‘Feminisation of poverty’ is a global problem. The Global Poverty Project estimates a staggering 70 per cent of the world's poor being women. In Bangladesh, according to HIES 2010, about 28 million people are extremely poor, earning less than what is required to just meet their basic food requirements. Much of this burden falls on women.

Social practices such as early marriages, dowries, bigamy and abandonment are common among the poorest, where financial pressures often lead to the disintegration of families [source:https://www.thedailystar.net/news-detail-263209]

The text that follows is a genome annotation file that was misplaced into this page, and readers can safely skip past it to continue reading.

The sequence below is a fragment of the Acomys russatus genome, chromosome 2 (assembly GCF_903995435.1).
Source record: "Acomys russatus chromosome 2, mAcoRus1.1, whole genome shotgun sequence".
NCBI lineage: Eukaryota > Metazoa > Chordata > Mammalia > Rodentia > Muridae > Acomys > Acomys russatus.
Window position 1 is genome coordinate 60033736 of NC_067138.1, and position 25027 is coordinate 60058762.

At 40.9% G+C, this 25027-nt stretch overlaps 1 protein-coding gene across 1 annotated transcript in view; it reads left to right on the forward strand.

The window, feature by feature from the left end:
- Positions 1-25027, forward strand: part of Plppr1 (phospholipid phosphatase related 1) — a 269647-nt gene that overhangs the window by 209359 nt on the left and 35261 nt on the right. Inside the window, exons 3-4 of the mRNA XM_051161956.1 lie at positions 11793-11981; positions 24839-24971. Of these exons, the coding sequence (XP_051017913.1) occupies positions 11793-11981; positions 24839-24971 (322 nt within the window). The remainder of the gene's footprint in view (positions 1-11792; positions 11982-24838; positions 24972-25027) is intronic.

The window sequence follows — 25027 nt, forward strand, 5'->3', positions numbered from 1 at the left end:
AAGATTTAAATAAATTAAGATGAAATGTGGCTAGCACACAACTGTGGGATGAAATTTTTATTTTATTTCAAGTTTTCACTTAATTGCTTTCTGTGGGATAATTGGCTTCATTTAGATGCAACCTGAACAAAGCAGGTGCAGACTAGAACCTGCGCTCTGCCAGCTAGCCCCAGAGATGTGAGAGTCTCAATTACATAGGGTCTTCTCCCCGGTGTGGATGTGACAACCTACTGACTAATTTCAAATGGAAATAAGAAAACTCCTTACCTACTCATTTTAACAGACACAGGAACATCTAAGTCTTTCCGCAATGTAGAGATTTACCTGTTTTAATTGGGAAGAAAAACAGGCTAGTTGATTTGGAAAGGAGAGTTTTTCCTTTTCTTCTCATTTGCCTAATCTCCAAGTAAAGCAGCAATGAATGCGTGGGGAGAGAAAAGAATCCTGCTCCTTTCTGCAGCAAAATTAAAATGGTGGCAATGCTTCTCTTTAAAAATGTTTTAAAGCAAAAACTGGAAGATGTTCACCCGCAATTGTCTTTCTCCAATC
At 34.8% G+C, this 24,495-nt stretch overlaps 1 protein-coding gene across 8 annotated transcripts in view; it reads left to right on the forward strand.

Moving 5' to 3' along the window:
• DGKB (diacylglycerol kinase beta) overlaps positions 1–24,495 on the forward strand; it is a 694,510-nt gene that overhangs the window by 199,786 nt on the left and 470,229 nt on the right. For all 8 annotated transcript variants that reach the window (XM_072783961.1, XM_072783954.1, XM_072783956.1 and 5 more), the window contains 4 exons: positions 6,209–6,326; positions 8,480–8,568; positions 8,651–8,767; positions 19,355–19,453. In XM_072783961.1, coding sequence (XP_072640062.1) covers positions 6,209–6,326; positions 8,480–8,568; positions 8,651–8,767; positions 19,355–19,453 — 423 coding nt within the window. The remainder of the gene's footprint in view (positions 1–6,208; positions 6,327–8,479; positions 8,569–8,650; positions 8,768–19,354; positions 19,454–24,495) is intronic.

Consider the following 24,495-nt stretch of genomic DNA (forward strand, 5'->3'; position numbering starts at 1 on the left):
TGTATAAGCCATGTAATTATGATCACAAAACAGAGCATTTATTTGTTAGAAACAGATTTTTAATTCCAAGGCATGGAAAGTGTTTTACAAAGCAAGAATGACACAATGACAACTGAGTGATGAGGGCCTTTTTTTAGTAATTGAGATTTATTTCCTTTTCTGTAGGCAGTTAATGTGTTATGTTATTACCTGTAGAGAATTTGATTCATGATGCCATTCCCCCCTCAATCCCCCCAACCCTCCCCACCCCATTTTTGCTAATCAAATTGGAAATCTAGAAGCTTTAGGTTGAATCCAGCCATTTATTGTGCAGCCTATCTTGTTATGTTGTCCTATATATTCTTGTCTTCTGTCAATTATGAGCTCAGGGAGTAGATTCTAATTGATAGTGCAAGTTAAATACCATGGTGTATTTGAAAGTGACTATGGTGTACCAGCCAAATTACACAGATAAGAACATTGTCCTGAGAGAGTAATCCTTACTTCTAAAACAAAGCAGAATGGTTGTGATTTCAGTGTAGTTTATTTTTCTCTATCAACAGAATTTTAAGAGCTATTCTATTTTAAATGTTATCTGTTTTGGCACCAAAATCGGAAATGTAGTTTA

The typical process of agrarian transformation under which labour shifts from agriculture to non-agricultural has occurred slowly and with heavy gender-bias. Because women’s property rights are often assumed through the security of the oftentimes, male, household head, some inheritance laws allocate less property to female heirs than male heirs. Ongoing adherence to male-dominated traditions of property ownership has generally meant that women cannot take advantage of the wide range of benefits associated with ownership and control of property. According to the Land Tenure Service at FAO, poverty is inversely correlated with household land ownership and direct access to land minimises women’s risk of impoverishment and improvements the physical well-being and prospects for children.